Full text: The little review (9 (1923), 4)

The war came. It has even been called a great war. The 
theatre was forgotten and the artists cared for the wounded . . . 
I was among those who hoped that this period of jansenism 
would purify the stage and would kill forever this romanticism 
which horrifies me and which personifies stupidity to me. 
American films, sharp as steel, cold like the poles, beautiful 
as the tomb passed before our dazzled eyes. The gaze of Wil 
liam Hart pierced our hearts and we loved the calm landscapes 
where the hoof of his horse raised clouds of dust. 
The inconceivable, the incomparable, the royal Charlie 
Chaplin appeared, gros plan net, his two feet turned out and it 
was inevitable that he was the comic bomb which would over 
turn the theatre and the music-hall. 
Alas, my poor France, country born malicious! You make a 
barricade against exoticism, and the great ships which return to 
port, loaded with opium and unknown fruits, are phantom boats 
which never land. All this is over and it is our players who 
influence America. It is time to be on guard and to cry out 
as did Louis Aragon five years ago, “Down with the clear 
French genius!” 
Yes, the theatre is dead, in spite of the efforts of certain ones: 
de Max, Ventura, Berthe Bovy, Eve Francis, etc And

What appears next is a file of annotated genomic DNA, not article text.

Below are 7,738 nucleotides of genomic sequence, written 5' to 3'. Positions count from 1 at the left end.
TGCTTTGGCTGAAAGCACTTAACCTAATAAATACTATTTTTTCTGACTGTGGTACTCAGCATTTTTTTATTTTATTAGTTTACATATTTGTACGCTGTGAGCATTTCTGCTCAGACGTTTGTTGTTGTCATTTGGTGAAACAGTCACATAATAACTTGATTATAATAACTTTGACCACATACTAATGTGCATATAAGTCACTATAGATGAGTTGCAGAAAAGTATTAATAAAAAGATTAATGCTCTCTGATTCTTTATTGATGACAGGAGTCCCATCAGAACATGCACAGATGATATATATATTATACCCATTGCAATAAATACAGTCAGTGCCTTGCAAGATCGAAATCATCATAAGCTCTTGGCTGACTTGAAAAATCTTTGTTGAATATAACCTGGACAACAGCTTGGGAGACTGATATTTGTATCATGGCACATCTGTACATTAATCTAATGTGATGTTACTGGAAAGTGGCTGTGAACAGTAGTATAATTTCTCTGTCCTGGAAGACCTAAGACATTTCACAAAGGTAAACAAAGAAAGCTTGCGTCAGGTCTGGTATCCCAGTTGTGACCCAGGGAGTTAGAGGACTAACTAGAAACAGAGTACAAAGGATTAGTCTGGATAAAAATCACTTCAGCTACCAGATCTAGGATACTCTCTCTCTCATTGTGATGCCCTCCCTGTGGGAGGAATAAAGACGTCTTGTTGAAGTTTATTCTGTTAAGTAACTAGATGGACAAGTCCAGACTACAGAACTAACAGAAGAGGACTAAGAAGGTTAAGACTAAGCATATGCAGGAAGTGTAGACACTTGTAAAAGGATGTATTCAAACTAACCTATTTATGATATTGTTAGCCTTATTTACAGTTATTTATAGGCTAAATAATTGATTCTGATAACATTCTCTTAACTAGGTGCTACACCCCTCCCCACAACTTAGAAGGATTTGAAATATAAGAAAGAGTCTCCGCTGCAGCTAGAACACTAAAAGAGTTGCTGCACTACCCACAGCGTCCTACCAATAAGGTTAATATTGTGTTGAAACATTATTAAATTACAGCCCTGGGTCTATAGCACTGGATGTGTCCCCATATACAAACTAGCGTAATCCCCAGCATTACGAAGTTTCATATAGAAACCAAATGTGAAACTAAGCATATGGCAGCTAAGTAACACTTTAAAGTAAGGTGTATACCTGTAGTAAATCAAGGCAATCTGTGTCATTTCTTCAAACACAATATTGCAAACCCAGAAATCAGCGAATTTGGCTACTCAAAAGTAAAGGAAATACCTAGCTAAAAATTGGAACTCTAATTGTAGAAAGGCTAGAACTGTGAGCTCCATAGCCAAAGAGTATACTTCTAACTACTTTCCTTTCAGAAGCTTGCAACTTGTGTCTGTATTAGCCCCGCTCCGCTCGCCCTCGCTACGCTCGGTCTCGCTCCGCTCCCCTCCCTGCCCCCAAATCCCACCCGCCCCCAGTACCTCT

the music-hall is dying, the supreme hope! It dies, still loaded 
with fruit, and already one of its most savoury fruits, the poor 
Fortuge, sleeps under the willows of Bagnolet. It dies because 
it is not watered but is put under glass. We have enough of 
revues where they talk of Poincare, of Sacha Guitry, of Maurice 
Rostand, etc.; of revues where ugly nude or semi-nude courte 
sans pass in procession under the baton of the conductor; revues 
where there is nothing, nothing, nothing. 
Imagination dead. It is really too easy to do always the same 
thing and to satisfy the stupid bourgeoisie. The Casino of Paris 
is becoming a branch of the Comedie-Francaise; the Folies- 
Bergeres, a branch of the Odeon. Who would dare to say to a 
counterfeit dancer like Harry Pilcer that he does not dance; to 
a counterfeit singer like Mayol that he does not sing; to a coun 
terfeit player like Polaire what she does not act?

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